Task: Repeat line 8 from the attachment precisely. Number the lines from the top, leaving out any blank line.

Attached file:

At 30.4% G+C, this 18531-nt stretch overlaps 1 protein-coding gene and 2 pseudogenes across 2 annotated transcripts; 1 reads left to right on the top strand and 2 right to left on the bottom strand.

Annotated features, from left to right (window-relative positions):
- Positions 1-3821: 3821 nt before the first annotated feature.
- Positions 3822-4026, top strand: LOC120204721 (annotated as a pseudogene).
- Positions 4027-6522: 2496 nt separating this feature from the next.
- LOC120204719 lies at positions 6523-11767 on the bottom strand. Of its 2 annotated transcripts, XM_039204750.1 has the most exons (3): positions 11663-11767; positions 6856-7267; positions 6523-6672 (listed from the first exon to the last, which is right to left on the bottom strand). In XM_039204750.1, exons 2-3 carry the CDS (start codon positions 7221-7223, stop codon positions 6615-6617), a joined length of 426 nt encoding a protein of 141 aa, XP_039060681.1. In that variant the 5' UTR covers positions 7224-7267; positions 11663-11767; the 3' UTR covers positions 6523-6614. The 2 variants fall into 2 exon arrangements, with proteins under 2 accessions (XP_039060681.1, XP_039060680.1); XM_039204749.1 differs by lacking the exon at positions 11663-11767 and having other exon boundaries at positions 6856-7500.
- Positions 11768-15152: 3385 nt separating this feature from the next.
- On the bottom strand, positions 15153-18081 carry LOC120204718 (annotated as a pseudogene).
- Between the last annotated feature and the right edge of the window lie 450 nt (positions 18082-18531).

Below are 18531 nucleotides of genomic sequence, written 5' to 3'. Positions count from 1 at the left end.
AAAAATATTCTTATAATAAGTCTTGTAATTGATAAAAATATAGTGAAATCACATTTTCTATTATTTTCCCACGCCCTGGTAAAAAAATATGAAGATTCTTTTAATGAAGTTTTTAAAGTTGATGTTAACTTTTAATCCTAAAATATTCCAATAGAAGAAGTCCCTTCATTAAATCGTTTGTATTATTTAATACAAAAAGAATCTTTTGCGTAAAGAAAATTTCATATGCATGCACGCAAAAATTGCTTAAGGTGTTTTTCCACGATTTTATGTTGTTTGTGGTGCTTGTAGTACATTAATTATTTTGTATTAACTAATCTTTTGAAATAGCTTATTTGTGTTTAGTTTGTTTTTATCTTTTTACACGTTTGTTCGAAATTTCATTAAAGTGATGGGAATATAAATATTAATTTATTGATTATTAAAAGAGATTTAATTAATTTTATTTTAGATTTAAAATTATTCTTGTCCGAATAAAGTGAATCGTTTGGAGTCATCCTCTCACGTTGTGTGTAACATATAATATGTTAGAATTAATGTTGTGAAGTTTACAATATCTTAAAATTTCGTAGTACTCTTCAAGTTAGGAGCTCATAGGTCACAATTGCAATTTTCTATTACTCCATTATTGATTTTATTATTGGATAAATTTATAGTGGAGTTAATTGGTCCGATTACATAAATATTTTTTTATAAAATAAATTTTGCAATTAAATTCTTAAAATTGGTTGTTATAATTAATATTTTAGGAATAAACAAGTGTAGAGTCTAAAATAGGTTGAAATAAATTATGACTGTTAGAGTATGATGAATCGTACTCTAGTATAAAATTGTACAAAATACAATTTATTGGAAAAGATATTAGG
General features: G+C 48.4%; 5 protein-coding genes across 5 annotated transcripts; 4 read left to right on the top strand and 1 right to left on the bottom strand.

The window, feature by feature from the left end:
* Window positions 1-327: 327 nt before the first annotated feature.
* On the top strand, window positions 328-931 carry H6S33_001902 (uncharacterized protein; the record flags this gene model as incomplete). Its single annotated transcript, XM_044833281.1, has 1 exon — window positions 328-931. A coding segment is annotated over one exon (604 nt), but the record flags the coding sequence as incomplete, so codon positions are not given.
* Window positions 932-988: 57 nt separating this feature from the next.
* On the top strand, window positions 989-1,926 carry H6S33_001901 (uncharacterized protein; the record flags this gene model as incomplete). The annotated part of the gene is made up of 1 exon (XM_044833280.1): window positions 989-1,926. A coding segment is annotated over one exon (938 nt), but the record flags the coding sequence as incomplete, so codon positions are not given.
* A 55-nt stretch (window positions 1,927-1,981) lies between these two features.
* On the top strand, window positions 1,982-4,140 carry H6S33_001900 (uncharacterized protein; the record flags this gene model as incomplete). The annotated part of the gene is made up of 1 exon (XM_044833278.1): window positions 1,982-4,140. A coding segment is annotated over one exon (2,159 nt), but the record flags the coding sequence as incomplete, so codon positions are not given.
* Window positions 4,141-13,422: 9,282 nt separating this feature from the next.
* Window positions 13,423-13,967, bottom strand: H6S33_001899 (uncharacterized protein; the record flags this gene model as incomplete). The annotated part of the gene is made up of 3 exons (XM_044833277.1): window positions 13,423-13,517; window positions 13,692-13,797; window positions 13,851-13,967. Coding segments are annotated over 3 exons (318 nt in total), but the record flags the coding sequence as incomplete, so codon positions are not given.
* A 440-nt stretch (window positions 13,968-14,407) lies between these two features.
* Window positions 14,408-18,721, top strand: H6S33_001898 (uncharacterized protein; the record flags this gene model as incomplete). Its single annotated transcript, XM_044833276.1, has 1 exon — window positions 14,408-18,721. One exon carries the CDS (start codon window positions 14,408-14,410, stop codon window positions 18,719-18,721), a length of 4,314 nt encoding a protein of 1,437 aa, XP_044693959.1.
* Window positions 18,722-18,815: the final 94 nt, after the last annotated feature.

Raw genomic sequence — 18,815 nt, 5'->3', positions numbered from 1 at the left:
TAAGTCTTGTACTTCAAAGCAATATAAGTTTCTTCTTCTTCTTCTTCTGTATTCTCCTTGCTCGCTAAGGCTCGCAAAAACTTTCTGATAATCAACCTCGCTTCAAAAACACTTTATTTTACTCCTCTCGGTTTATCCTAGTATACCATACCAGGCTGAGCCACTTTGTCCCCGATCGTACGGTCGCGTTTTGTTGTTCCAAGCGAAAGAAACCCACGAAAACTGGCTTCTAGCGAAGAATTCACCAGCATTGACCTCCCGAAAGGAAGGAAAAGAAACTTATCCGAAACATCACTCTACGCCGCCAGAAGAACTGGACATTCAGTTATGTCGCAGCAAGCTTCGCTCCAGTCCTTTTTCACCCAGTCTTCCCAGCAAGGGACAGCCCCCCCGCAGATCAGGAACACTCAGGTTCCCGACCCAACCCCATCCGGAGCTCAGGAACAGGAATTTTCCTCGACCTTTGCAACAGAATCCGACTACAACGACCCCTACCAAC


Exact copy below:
- On the bottom strand, positions 15153-18081 carry LOC120204718 (annotated as a pseudogene).